Source:  Bureau of Labor Statistics

Source: Bureau of Labor Statistics

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Arkansas Personal Income – 2014:Q1

By , June 24, 2014 3:43 PM

New figures came out this morning showing that Arkansas personal income declined by 0.2% in the first quarter.  Data for the fourth quarter of 2013 were also revised downward to show a 0.2% decline in that quarter as well.  Compared to the first quarter of 2013, the new data indicate year-over-year growth of 1.0%.  The weakness in Arkansas income was concentrated in farm income.  The report from the Bureau of Economic Analysis noted that first-quarter farm earnings declined by more than $1 billion in each of several agricultural states, including North Dakota, Minnesota, Iowa, Arkansas and Nebraska.  The report noted that the declines reflected falling crop prices.  Nonfarm income in Arkansas increased 0.9% in the first quarter, and was up 2.8% from the first quarter of 2013.

PI-2014Q1-map

The declining income in Arkansas over the most recent two quarters contrasts with modest but positive growth in personal income nationwide.  For the U.S. as a whole, personal income was up 0.8% in the first quarter following a (revised) 0.5% increase in the fourth quarter of last year.  The most recent data puts U.S. personal income 14.8% higher than its pre-recession peak.  For Arkansas, first quarter income was 13.6% higher than the previous cyclical peak.

Source:  Bureau of Economic Analysis

Source: Bureau of Economic Analysis

Over the past four quarters, the price index for personal consumption expenditures increased by 1.1%.  Hence, on an inflation-adjusted basis, real incomes in Arkansas have fallen 0.1% over the past year.  For the U.S., real income increased by 2.5% over the same period.

Source:  Bureau of Economic Analysis

Source: Bureau of Economic Analysis

The table below shows the critical role that declining farm income played in the first quarter report.  Total earnings (which includes wages and salaries, supplements to wages and salaries, and proprietors income) contributed -.42% to the quarterly decline in Arkansas personal income. The contribution of farm income to that total was more than a full percentage point.  All other sectors combined contributed +0.65% to personal income growth.  Some sectors showed notable growth, including Construction and Nondurable goods manufacturing.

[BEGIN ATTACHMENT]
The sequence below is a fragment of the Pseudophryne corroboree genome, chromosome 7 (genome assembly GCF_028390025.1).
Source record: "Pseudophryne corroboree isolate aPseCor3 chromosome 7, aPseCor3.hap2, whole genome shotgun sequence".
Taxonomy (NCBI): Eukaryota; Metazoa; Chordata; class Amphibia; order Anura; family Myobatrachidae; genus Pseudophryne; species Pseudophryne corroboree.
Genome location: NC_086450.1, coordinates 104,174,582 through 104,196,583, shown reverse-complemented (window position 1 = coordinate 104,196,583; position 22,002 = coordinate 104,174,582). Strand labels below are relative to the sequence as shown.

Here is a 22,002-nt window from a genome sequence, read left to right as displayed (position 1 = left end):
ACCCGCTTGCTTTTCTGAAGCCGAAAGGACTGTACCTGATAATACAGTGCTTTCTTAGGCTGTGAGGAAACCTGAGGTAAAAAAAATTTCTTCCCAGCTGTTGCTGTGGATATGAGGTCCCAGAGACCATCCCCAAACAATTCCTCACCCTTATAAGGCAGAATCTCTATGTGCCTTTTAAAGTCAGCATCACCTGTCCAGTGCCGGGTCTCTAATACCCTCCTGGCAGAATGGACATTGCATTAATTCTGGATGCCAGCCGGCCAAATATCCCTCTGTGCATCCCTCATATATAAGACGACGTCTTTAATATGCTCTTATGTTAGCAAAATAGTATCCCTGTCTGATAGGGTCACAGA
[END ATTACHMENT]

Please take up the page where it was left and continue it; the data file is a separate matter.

Source:  Bureau of Economic Analysis

Source: Bureau of Economic Analysis

 

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Arkansas Employment and Unemployment – May 2014

By , June 20, 2014 12:44 PM

The Arkansas unemployment rate declined another two-tenths of a percent in May, falling to 6.4%.  The unemployment rate has fallen for eight consecutive months, and is now 1.1% lower than it was in May of 2013.  The Arkansas rate has been declining along with the national unemployment rate, which stood at 6.3% in May. URATES-AR&US-0514

For the second consecutive month, however, the unemployment rate drop was accompanied by a sharp decline in the labor force.  The number of unemployed dropped by 2,637 in May, and was down 7,649 since March.  But we have not been seeing a commensurate increase in the number of  employed Arkansans.  Rather, the number of employed has declined by 7,776 over the past two months.  As a result, the labor force declined by 15,425 during April and May.  The declining labor force is something of a puzzle.  With labor market trends appearing to be on an improving trend, we would expect to see discouraged job-seekers re-enter the labor force, boosting participation rates and unemployment rates.  Instead, we’re seeing the reverse.  It might be the case that some job-seekers are leaving the labor force out of frustration, but it might also be the case that job seekers are leaving the Arkansas labor force in favor of finding jobs elsewhere.  The declining labor force might also reflect a cohort of newly retired baby-boomers dropping out of active labor force participation.  Two months is not long enough to establish a trend, but this development is worthy of monitoring closely over the next few months.

Source:  Bureau of Labor Statistics, Local Area Unemployment Statistics (LAUS)

Source: Bureau of Labor Statistics, Local Area Unemployment Statistics (LAUS)

Payroll Employment
The separate survey of employers showed nonfarm payroll employment down by 400 in May (seasonally adjusted).  Sectors losing jobs in May included Construction, Manufacturing, and Retail Trade.  Employment was down in most service sectors as well.  A notable exception was Education and Health services, which increased by 2,500 jobs.  Over a longer span of time, payroll employment is maintaining a respectable growth rate.  Since May 2013, total employment is up by over 14,000 jobs, and we’ve seen the creation of nearly 39,000 jobs since the trough of February 2010.  Nevertheless, Arkansas employment remains more that 18,000 jobs lower than it was before the recession began in December 2007.

Source:  Bureau of Labor Statistics, Current Employment Statistics (CES)

Source: Bureau of Labor Statistics, Current Employment Statistics (CES)